Joint patents are usually greeted by a sharp intake of breath. Lawyers warn of future conflict. Corporates fear loss of control. Others are more relaxed.
For Phil Breedon, a reader in smart technologies at Nottingham Trent University (NTU), they represent a path for capturing the innovative potential in collaborations, particularly with smaller companies.
His first patent is close to bringing a near 40-year quest to an end. It has been developed in partnership with a local health professional, John Pacey Lowrie. He specialises in creating false eyes that are as close to reality as possible.
It is a highly specialised task. Pacey Lowrie has spent his career creating replicas to fit each patient so well that they even move in response to muscles in the socket.
One refinement has always eluded him: the dilation of the pupil in response to light. For wearers, it could significantly improve their confidence when they are out, particularly in the evenings.
Three years ago, Pacey Lowrie started talking to NTU. Up until then, he had never heard of smart materials. Following two post-grad projects funded by the EU, he now has a working prototype for a pupil that dilates.
Through a sensor, it sends a signal to a carbon paste that sits on an expandable film at the back of the eye. The earliest version was the size of a volley ball. Now it is closer to a tennis ball.
Together, Pacey Lowrie and the university have filed a patent splitting the ownership and the costs 50/50 between themselves. They applied in the UK first, but are now are following up in Europe and the US, in response to the interest shown in the invention.
As far as Pacey Lowrie can tell, his only competitor depends on a magnet being drawn across the eye.
Ultimately, he is aiming to sell his innovation as a kit under licence for manufacture round the world. This includes markets like South Africa and India, where a much higher proportion of the population has only one eye through lack of proper medical care.
Pacey Lowrie explains:
I have been fortunate to work with NTU. Before I made everything by hand in wax and plastic, so knew nothing about how smart materials might be used. Now we are close to giving the impression that a pupil in a false eye is dilating as normal.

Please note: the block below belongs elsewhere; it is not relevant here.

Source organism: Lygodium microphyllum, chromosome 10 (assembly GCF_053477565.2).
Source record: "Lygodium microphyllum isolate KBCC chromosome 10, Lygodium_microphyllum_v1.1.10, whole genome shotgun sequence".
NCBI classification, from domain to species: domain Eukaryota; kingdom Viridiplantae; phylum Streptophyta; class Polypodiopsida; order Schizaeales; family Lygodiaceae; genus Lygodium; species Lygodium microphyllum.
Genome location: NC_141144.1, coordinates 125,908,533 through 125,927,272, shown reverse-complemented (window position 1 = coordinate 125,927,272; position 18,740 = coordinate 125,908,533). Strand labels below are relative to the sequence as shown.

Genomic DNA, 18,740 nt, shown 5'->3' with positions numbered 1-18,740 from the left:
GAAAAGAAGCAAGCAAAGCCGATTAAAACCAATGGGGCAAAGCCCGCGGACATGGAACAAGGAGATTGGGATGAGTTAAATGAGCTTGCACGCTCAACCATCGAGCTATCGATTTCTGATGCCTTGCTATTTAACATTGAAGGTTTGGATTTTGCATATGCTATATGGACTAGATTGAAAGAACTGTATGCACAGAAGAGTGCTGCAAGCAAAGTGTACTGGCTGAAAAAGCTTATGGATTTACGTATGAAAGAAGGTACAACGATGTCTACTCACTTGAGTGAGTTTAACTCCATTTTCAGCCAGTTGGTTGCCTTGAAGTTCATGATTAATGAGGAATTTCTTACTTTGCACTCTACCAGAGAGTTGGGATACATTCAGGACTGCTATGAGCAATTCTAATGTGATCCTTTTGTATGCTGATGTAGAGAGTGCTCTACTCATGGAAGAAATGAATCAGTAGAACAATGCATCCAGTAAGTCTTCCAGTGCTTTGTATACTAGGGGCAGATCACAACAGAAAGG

For Breedon, the joint patent is underpinning a local collaboration and opening up opportunities for his students. The next stage will be to investigate how the technology can be simplified and miniaturised.
Those directly involved in the research have had their name included in the patent, giving clear proof of how they are making an impact.
It is a capability that research bids now expect. Patents might not be mandatory, but you want to write them into your application.
At the same time, he is aware of the dangers in creating a drawer full of ones that are never used.
We have to work out what is going to happen afterwards and how ideas are going to be taken forward.
So he is by no means wedded to 50/50 in principle.
We take a look at the bigger picture. If a patent is sensitive commercially, we will hand it over to our partner, then negotiate a follow-up collaborative agreement.
He is currently in discussions with the NHS about two patents for re-animating the faces of patients who have suffered a stroke. In one case, a hospital spin-out is likely to own the patent. In the other, NTU will retain the rights in full.
Either way, any financial rewards will go first to the university. If an innovation takes off commercially, a share of the proceeds could ultimately go to Breedon and his colleagues.
For him, however, the principal motivation lies in how patents can connect knowledge to the market and create a series of win/win partnerships.